The forgotten days and hounded heroes

Those were the days when officers of Punjab bloated with authority under the prolonged President’s (read bureaucrats’) rule trembled in their trousers and repainted their car registration plates in violation of the law and in conformity with the diktat of terrorists. Traders of Mohali traded their signboards for the yellow and blue that the boys with guns demanded. The Press obeyed the commands in the covering letters that not a dot in the terrorists’ communique should be changed by the editors. An officer of the Punjab Government on deputation to Chandigarh carried this obedience to new heights by refusing to issue an advertisement in Hindi announcing the arrival of the Prime Minister to this city two days later.

Yes, those were the days I saw as Home Secretary of Chandigarh from 1990 to 1992. We had just come out of the trauma of the Mandal Commission agitation when the so-called Panthic Committee laid down its laws for the timorous. No more national anthem, no Hindi, no skirts. The timorous, who constituted the vast majority, obeyed. The few, who looked into tomorrow, dared. The majority bought their insurance by decrying those who dared.

The new SSP had just joined from Punjab. He went to the interrogation centre and saw the cloth masks. What are these for, he asked. To conceal our identities while we interrogate the terrorists, said the demoralised cops. The SSP made a bonfire of the masks and told them to go home if they were going to face the terrorists with the psyche of fear. He said he would himself interrogate them without a mask. That brought some shame and some shine to the uniform.

Yes, the Press, shouting for press freedom, went to the Administrator of Chandigarh demanding the transfer of the Home Secretary who stood in the way of their faithfully reproducing the terrorist handouts. The Administrator was in a mood to oblige. The visit of the Prime Minister next day changed all that. While he was sitting after inaugurating the waterworks, a reporter asked the Prime Minister about his reaction to the confiscation of newspapers by the Chandigarh Administration for printing the terrorising material. Standing behind the Prime Minister, I waited for the response. The Prime Minister did not wait. It is a good step, he said. I will ask other terrorist-affected states to take similar measures. Things moved fast thereafter. I was not transferred. Copies of our orders were sent to Punjab, Haryana, Delhi, Tamil Nadu and Assam for the same drill. Some of them took three months in complying. The bureaucrats who were to sign the orders waited for their transfer orders rather than sign what they construed as their own death warrants.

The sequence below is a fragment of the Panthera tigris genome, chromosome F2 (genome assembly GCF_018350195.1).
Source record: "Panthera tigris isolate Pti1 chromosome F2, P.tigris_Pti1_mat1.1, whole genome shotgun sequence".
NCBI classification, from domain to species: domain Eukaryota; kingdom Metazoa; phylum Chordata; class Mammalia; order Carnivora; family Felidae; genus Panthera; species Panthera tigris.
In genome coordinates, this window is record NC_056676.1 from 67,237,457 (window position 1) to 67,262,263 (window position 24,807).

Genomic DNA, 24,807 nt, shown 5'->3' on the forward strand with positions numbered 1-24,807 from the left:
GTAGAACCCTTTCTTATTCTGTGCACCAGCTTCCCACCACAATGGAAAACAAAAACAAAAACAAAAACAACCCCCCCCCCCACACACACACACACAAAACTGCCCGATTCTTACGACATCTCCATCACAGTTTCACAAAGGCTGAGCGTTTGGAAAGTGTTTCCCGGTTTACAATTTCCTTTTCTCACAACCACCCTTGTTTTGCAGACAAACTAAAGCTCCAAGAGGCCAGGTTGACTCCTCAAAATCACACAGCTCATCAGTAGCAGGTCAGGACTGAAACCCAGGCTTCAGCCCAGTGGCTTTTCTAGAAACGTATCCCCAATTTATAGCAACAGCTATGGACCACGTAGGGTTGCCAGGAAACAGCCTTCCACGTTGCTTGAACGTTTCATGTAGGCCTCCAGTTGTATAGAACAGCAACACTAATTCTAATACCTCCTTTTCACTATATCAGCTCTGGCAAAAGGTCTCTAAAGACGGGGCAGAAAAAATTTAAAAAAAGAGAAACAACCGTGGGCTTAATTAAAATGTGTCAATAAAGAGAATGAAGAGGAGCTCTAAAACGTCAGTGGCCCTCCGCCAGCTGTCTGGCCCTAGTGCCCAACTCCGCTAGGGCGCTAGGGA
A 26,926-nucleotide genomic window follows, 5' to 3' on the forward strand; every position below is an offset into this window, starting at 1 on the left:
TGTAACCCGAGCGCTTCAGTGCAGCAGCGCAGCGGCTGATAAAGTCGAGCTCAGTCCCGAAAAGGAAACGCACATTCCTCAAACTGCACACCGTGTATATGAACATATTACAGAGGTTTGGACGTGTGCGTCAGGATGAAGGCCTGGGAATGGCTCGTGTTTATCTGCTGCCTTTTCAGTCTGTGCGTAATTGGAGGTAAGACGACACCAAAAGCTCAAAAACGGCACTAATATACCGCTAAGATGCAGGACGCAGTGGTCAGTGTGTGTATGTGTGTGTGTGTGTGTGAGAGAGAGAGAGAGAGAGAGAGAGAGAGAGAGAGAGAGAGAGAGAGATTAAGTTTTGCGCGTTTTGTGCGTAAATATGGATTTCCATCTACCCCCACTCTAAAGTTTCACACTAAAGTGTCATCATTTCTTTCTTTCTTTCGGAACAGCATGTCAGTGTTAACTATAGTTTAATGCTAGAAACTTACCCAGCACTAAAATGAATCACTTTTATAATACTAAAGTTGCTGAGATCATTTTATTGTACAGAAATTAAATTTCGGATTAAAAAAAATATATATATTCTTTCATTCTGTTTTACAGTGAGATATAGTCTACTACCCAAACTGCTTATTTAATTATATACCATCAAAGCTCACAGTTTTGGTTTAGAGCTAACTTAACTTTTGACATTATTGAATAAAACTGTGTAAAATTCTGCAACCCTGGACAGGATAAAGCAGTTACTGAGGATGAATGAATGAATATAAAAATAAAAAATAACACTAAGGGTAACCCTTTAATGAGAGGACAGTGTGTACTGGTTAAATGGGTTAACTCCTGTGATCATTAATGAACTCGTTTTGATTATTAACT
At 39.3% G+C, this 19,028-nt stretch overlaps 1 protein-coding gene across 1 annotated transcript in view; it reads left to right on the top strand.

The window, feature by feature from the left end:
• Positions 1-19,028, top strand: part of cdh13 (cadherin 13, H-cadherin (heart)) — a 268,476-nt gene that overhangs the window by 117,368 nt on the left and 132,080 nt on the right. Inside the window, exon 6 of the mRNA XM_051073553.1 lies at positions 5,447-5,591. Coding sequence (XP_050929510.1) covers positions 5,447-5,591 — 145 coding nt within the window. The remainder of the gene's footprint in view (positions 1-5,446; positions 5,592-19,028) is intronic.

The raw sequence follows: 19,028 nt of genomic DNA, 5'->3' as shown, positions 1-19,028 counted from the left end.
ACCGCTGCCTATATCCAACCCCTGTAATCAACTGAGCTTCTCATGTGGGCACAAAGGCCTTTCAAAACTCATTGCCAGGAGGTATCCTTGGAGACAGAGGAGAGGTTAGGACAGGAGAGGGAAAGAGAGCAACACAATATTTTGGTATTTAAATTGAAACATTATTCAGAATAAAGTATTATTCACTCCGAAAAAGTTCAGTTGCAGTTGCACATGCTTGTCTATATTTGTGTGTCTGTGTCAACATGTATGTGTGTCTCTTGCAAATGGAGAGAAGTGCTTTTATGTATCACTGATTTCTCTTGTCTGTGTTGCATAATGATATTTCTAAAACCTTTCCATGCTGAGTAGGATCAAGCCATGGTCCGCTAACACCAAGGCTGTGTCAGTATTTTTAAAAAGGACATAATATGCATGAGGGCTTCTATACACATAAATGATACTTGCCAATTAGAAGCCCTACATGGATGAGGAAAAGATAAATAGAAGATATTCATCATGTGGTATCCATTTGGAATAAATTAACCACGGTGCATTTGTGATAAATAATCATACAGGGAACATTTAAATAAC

Why am I saying all this after a decade? It had pained me to read about the suicide on the rail track of a police officer who at that time had terrorised the terrorists. The slip in his pocket said that he preferred an honourable death to a life of humiliation. That is what he and others of his ilk had done during the long years of terrorism. They offered themselves for an honourable death everyday as they sallied forth to take on those who had decided to take on civilised society. To them, the killers of innocent bus passengers, the assassins of a devotee on the steps of the holy shrine in Amritsar and the gun-point rapists deserved a taste of their own medicine. The society was to be saved from these desperados even if it meant jumping across the thin line sitting behind which some of the arm-chair proponents of human rights proclaimed human rights only for the terrorists. It is for the state to protect the victims of terrorism, screamed the blurred conscience of these luminaries. But in the process, the rights of the terrorists were to be protected.